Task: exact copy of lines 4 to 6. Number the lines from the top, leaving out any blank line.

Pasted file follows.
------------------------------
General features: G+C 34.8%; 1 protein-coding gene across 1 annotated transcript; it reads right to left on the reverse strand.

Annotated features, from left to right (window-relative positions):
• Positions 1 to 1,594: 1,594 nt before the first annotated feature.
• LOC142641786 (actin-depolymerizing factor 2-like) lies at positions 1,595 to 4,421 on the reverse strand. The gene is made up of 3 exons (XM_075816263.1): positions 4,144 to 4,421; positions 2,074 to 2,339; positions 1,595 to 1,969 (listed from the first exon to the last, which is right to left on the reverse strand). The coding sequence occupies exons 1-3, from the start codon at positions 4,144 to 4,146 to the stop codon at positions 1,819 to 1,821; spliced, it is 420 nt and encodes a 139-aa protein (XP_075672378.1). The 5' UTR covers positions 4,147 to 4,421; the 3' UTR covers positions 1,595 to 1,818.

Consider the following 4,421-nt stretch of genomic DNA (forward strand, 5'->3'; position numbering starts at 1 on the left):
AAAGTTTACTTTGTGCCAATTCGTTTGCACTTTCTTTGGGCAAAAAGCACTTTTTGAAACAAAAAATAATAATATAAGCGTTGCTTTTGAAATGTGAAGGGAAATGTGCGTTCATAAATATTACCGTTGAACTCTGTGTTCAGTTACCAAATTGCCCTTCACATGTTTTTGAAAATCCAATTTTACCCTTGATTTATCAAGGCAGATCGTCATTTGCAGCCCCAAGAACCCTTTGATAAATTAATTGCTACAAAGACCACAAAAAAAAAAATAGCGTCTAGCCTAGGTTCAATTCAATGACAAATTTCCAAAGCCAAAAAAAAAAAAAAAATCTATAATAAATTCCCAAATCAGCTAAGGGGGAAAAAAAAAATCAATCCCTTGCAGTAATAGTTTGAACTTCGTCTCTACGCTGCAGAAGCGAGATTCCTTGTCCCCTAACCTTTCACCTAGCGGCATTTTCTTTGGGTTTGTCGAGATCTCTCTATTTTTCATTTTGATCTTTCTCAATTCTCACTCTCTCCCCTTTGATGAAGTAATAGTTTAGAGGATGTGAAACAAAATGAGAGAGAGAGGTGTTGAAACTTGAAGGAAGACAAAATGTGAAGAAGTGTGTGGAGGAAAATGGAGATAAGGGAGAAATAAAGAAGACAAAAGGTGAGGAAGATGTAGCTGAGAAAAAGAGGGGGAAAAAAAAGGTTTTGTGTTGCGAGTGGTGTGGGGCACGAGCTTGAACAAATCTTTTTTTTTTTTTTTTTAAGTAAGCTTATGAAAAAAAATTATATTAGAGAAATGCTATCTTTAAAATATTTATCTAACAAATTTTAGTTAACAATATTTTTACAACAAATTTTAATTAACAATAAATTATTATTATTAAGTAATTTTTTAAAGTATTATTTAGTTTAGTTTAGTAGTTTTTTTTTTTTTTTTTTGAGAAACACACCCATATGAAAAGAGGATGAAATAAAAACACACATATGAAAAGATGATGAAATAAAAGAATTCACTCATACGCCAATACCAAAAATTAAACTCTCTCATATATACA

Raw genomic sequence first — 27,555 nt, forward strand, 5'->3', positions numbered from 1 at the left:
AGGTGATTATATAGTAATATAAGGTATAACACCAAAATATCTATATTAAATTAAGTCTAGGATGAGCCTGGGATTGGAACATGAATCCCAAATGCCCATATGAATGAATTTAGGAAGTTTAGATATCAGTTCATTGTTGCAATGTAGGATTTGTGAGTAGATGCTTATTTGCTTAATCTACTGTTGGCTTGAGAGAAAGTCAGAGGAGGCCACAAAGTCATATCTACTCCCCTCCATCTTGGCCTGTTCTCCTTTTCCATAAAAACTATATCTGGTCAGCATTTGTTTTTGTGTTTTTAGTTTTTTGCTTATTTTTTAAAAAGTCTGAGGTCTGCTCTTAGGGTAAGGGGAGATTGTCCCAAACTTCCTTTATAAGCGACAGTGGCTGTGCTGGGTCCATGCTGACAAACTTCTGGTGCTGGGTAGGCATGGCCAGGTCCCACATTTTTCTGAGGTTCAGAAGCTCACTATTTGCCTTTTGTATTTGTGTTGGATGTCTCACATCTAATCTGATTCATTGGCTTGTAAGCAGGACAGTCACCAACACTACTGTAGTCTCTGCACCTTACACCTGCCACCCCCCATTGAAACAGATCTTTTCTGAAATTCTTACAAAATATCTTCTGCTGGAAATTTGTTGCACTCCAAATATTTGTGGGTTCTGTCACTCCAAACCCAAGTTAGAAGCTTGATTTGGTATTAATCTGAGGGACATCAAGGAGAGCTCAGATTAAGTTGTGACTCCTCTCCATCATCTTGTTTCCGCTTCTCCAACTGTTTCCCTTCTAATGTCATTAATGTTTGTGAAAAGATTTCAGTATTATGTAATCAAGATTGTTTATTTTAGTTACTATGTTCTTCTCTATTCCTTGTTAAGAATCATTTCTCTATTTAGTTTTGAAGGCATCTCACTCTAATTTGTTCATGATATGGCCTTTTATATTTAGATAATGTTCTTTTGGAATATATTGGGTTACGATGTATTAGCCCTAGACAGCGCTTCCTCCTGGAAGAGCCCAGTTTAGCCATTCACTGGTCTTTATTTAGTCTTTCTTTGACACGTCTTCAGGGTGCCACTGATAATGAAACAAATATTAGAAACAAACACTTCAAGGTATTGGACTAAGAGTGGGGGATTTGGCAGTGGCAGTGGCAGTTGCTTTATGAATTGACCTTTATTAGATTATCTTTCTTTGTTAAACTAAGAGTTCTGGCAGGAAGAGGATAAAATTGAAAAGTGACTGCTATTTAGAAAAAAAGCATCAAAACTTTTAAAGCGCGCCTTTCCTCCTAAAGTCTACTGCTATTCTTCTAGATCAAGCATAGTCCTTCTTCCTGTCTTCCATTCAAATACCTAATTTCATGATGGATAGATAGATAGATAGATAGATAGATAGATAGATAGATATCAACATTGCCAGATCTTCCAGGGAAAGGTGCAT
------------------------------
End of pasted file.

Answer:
• LOC142641786 (actin-depolymerizing factor 2-like) lies at positions 1,595 to 4,421 on the reverse strand. The gene is made up of 3 exons (XM_075816263.1): positions 4,144 to 4,421; positions 2,074 to 2,339; positions 1,595 to 1,969 (listed from the first exon to the last, which is right to left on the reverse strand). The coding sequence occupies exons 1-3, from the start codon at positions 4,144 to 4,146 to the stop codon at positions 1,819 to 1,821; spliced, it is 420 nt and encodes a 139-aa protein (XP_075672378.1). The 5' UTR covers positions 4,147 to 4,421; the 3' UTR covers positions 1,595 to 1,818.

Consider the following 4,421-nt stretch of genomic DNA (forward strand, 5'->3'; position numbering starts at 1 on the left):
AAAGTTTACTTTGTGCCAATTCGTTTGCACTTTCTTTGGGCAAAAAGCACTTTTTGAAACAAAAAATAATAATATAAGCGTTGCTTTTGAAATGTGAAGGGAAATGTGCGTTCATAAATATTACCGTTGAACTCTGTGTTCAGTTACCAAATTGCCCTTCACATGTTTTTGAAAATCCAATTTTACCCTTGATTTATCAAGGCAGATCGTCATTTGCAGCCCCAAGAACCCTTTGATAAATTAATTGCTACAAAGACCACAAAAAAAAAAATAGCGTCTAGCCTAGGTTCAATTCAATGACAAATTTCCAAAGCCAAAAAAAAAAAAAAAATCTATAATAAATTCCCAAATCAGCTAAGGGGGAAAAAAAAAATCAATCCCTTGCAGTAATAGTTTGAACTTCGTCTCTACGCTGCAGAAGCGAGATTCCTTGTCCCCTAACCTTTCACCTAGCGGCATTTTCTTTGGGTTTGTCGAGATCTCTCTATTTTTCATTTTGATCTTTCTCAATTCTCACTCTCTCCCCTTTGATGAAGTAATAGTTTAGAGGATGTGAAACAAAATGAGAGAGAGAGGTGTTGAAACTTGAAGGAAGACAAAATGTGAAGAAGTGTGTGGAGGAAAATGGAGATAAGGGAGAAATAAAGAAGACAAAAGGTGAGGAAGATGTAGCTGAGAAAAAGAGGGGGAAAAAAAAGGTTTTGTGTTGCGAGTGGTGTGGGGCACGAGCTTGAACAAATCTTTTTTTTTTTTTTTTTAAGTAAGCTTATGAAAAAAAATTATATTAGAGAAATGCTATCTTTAAAATATTTATCTAACAAATTTTAGTTAACAATATTTTTACAACAAATTTTAATTAACAATAAATTATTATTATTAAGTAATTTTTTAAAGTATTATTTAGTTTAGTTTAGTAGTTTTTTTTTTTTTTTTTTGAGAAACACACCCATATGAAAAGAGGATGAAATAAAAACACACATATGAAAAGATGATGAAATAAAAGAATTCACTCATACGCCAATACCAAAAATTAAACTCTCTCATATATACA